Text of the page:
Chicago is running rap right now, without a doubt: Kanye West, Common, Lupe Fiasco and now, quite possibly, the most exciting new hip hop act that hasn’t yet released an album, The Cool Kids. Of course, there are many other MC’s with various successes, but no other city has such a concentration of exciting and DIFFERENT rappers. The first three are already acclaimed as genre-blending and highly skilled artists, with the foundation of dope beats beneath their sneaks. The Cool Kids, with their cool name, cool subject matter, and seriously cool (also self-produced) beats, have become the most tip-worthy nom de jour by many publications, as “Ones to Watch in 2008.”
Consisting of Mikey Rocks and Chuck Inglish (the former from Chicago, whilst Inglish hails from the city that bleeds soul, Detroit), they met on MySpace and formed the most promising rap duo around. Chance meetings, talent and an ingenious management (that has seemingly reinvented the hype machine) have led to soaring anticipation levels. Couple this with their insane level of touring, plus song features on “NBA Live 2008” and hit TV show “Entourage,” and you start to realise that this truly is a lot to digest for ones so young (Mikey Rocks was born in 1988). Plus they even fit in a collabo with Lil Wayne – although he hasn’t exactly rationed out his guest verses over the last year. What is truly surprising is that, until now with “The Bake Sale EP,” they haven’t really released anything to the general public.
So, in summary so far, a couple of (actual) kids meet on MySpace, bang out some wicked songs, shoot a video for “Black Mags,” tour with huge artists playing to gazillions of potential fans, and become one of the most hyped artists around. All without actually releasing very much. Impressive. Well, this EP actually contains ten tracks, clocking in around the half hour mark, so we’re pretty much in Amy Winehouse album length territory anyway. Their subject matter isn’t guns, drugs and bitches – but that doesn’t mean that it is particularly varied either, mainly talking about clothes, bikes and anything that is retro-cool. That may not sound altogether appealing, but it works well enough within the confines of thirty minutes – especially when most of the beats are incredibly on point. “Black Mags” is the track that got them noticed by most, and the sparse yet funky bass that underpins their rap is the true star of the show. The sampled chorus of “88” (which poaches Nas’ “baseball bat/rooftops” lines from “Made You Look”) works so well, especially when you realise that one of them was born in 1988. The ultra-clever “click clap bass” of “What Up Man” helps them to stand out from the crowd even more, and after repeating the EP a couple of times, you start to get excited.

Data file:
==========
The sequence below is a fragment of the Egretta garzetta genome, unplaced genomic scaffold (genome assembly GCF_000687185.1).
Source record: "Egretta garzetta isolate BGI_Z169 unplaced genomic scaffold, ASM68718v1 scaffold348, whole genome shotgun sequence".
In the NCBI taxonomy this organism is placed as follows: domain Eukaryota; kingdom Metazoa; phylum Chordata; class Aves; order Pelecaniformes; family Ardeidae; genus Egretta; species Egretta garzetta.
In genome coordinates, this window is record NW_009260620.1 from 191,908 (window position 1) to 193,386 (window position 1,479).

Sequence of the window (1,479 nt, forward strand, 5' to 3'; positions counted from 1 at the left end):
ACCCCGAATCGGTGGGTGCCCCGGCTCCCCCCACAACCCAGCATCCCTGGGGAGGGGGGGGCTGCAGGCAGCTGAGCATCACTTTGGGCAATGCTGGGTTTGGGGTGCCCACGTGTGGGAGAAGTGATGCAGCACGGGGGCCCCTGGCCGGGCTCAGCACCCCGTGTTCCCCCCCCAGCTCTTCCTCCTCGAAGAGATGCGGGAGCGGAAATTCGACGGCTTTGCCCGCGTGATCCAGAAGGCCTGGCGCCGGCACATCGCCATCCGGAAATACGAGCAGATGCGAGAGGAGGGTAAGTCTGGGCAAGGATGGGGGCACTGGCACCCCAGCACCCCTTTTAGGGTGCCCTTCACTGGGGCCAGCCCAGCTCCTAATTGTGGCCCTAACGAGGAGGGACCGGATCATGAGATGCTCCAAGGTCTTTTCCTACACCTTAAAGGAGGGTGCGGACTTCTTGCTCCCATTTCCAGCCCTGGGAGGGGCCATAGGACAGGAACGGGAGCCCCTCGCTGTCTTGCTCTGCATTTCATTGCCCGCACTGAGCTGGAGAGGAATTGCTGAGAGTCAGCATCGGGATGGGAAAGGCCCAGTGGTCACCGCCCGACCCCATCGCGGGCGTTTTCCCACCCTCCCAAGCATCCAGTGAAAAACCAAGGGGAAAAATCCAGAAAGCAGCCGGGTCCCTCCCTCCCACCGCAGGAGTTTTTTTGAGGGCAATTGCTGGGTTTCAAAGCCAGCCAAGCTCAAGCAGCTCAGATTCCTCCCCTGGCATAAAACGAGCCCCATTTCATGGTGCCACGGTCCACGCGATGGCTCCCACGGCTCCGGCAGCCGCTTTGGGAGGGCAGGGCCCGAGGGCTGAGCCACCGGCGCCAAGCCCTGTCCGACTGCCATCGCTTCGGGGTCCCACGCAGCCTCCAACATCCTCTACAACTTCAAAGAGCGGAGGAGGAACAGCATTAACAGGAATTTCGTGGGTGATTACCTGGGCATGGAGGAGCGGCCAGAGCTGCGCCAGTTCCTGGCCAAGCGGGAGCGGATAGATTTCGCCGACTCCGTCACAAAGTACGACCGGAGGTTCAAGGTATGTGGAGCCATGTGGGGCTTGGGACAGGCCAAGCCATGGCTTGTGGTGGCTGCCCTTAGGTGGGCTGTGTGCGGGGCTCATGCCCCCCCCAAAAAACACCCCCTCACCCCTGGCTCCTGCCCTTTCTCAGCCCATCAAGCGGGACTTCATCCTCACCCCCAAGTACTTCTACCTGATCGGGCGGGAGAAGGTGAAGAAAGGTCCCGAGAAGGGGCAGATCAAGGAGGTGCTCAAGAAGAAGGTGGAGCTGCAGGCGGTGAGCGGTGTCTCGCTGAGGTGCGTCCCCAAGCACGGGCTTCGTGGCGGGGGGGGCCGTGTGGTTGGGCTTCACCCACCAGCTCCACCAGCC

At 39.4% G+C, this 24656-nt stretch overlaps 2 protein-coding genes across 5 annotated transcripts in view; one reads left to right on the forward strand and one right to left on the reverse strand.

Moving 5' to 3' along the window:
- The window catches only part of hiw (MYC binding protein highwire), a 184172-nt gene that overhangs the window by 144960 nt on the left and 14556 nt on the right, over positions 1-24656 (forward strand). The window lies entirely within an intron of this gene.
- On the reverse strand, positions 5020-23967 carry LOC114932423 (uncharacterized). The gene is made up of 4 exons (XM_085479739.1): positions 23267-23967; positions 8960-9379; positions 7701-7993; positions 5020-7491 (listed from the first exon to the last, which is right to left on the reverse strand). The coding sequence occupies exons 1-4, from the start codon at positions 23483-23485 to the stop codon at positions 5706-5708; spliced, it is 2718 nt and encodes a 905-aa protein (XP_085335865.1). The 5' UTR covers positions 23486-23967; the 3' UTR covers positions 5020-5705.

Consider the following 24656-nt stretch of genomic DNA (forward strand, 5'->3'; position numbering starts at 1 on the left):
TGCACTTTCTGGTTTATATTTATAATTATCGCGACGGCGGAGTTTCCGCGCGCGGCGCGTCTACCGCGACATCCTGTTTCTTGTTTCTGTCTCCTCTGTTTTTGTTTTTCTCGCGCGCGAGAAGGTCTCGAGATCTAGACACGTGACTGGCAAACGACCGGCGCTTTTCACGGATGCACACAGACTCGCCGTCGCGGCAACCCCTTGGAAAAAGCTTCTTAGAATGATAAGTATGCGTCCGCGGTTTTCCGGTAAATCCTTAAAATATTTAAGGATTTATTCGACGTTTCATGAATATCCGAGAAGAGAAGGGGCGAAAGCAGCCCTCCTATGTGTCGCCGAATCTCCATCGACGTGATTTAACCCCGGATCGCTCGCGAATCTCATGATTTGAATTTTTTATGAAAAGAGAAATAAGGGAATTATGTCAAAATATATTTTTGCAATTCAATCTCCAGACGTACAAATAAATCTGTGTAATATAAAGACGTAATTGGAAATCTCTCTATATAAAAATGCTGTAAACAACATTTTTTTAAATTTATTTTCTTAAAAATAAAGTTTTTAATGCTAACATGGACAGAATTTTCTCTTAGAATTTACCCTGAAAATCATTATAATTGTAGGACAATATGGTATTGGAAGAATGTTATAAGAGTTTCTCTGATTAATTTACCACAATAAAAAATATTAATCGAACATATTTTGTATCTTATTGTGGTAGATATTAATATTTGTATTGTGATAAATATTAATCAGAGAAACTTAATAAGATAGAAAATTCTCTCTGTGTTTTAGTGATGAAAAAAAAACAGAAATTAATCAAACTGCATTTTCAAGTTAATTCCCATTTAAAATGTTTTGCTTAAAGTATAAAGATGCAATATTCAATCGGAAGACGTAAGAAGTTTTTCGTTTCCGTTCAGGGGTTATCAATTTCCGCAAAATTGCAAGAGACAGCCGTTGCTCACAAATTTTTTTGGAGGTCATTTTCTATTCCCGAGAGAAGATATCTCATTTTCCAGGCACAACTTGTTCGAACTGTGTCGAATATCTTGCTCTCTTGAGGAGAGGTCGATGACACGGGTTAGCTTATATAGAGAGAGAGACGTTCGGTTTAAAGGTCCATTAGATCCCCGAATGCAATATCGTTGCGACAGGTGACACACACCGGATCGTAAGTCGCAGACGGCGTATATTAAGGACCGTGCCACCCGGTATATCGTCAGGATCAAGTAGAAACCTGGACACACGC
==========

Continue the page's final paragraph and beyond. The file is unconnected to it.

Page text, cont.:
“The Bake Sale” is a near-perfect EP, insofar as it acts as an imperious album primer: not too long, not too short; it doesn’t give away everything, but displays enough to get you excited. There are occasional errors of judgment, such as “Bassment Party,” but that somehow manages to humanise them (even if their lyrics don’t). They seem to know when to simplify their flow and when to switch it up into a higher gear (in order to impress highly critical people like me), yet they appear to be holding their cards close to their chests, and saving the hottest songs for their LP. So, with their album “When Fish Ride Bicycles” allegedly coming out later this year, expect the hype machine to go into overdrive – especially if they can squeeze out a genuinely big single. It might seem like a lot of pressure to put on ones so young (and I might end up with egg on my face), but fuck it – this could be the start of a legendary rap duo. Stay tuned and don’t change the channel.